[...]

      Iran faces a number of serious environmental crises, including water scarcity, air pollution and wildlife poaching. Human rights groups say activists in Iran face the risk of arbitrary arrest and harassment by authorities.

    • No More Tuna for Japan’s Sushi?

      “Nearly all tuna today are caught before they are five years old, because of overfishing, which means they only spawn once or twice in their lifetimes. If we’re going to protect this resource, it’s very important that we allow the fish to spawn.” The Iki fishermen have asked for studies to determine the effects of their moratorium. The Fisheries Agency has refused, claiming it has no budget for such work.

    • Saudi will soon drastically change course to avert post-oil misery

      By the end of the year, Saudi Arabia aims to invest up to $7 billion to develop seven new solar plants and a big wind farm. The country hopes that renewables, which now represent a negligible amount of the energy it uses, will be able to provide as much as 10 percent of its power generation by the end of 2023.

    • Esmond Bradley Martin: Ivory investigator killed in Kenya

      One of the world’s leading investigators of the illegal trade in ivory and rhino horn has been killed in Kenya.

    • Top ivory investigator murdered in Kenya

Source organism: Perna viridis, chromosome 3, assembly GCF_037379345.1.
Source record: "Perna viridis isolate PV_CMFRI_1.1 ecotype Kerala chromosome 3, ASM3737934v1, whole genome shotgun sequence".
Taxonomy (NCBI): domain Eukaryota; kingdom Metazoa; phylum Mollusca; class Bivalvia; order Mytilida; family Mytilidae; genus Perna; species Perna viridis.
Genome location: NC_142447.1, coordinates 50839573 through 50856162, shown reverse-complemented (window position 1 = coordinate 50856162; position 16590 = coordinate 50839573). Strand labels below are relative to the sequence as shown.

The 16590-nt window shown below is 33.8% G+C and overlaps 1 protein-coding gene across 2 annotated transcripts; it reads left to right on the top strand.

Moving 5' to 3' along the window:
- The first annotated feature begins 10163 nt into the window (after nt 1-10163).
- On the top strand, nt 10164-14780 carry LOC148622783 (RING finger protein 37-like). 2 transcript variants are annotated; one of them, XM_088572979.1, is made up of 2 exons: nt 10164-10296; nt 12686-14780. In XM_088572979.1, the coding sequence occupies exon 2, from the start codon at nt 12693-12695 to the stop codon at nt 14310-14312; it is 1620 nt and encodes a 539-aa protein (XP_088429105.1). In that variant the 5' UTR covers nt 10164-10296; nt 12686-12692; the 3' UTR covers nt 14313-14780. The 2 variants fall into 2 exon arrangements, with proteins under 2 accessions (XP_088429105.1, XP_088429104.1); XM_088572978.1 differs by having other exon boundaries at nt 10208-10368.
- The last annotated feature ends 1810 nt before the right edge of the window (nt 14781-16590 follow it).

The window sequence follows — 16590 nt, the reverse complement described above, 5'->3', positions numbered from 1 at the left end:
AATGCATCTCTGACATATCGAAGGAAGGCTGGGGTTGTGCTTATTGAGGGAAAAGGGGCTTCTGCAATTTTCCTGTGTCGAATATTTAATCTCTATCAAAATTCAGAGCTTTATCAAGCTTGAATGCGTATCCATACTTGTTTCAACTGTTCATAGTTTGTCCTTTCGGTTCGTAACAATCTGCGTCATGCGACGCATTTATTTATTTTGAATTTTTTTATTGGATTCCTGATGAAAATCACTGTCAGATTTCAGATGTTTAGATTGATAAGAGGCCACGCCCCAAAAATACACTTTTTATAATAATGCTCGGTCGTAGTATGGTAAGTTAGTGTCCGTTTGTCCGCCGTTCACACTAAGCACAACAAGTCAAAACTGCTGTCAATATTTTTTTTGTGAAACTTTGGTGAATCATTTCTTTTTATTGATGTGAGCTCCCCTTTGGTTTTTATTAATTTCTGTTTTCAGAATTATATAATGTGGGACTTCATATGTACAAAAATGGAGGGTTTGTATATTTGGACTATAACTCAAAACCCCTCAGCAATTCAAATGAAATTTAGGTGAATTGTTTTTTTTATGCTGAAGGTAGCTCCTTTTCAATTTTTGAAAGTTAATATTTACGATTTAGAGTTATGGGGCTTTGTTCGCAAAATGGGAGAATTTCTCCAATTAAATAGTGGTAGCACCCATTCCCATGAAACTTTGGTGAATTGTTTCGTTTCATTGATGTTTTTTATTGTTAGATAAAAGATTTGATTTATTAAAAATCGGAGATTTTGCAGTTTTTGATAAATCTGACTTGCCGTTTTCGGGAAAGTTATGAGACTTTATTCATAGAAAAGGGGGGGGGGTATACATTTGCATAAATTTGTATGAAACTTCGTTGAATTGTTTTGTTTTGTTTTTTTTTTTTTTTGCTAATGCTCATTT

Esmond Bradley Martin, whose groundbreaking investigations helped the fight against elephant poaching, died after being stabbed at home in Nairobi

    • Former national monuments shrunk by Trump to be opened for mining claims

      Hundreds of thousands of acres of land that were part of two US national monuments shrunk by Donald Trump are being opened on Friday to mining claims for uranium and other minerals.

    • Global use of mosquito nets for fishing ‘endangering humans and wildlife’

      The researchers found mosquito net fishing is seen across the globe. East Africa had the greatest concentration, but the practice was also seen from Bangladesh to the Philippines and Papua New Guinea. It was reported in both freshwater, as seen in Africa’s great lakes and in Nepal, and in the sea, in west Africa.

    • Met Office warns of global temperature rise exceeding 1.5C limit

      In next five years greenhouse gases may push global warming past threshold set by Paris deal

    • Keeping the world below 2°C of warming needs tech we don’t have

      But there’s something about those two-degrees scenarios you may not know, which climate scientists have been talking a lot about recently. Those scenarios involved a substantial deployment of technologies to actively remove CO2 from the atmosphere. Without those technologies, we’re even further from sufficient emissions cuts.

    • An Enduring Partnership

      Humanity would be nothing without plants. It’s high time we recognize their crucial role in sustaining life on Earth.

    • Thailand bans smoking, littering at popular tourist beaches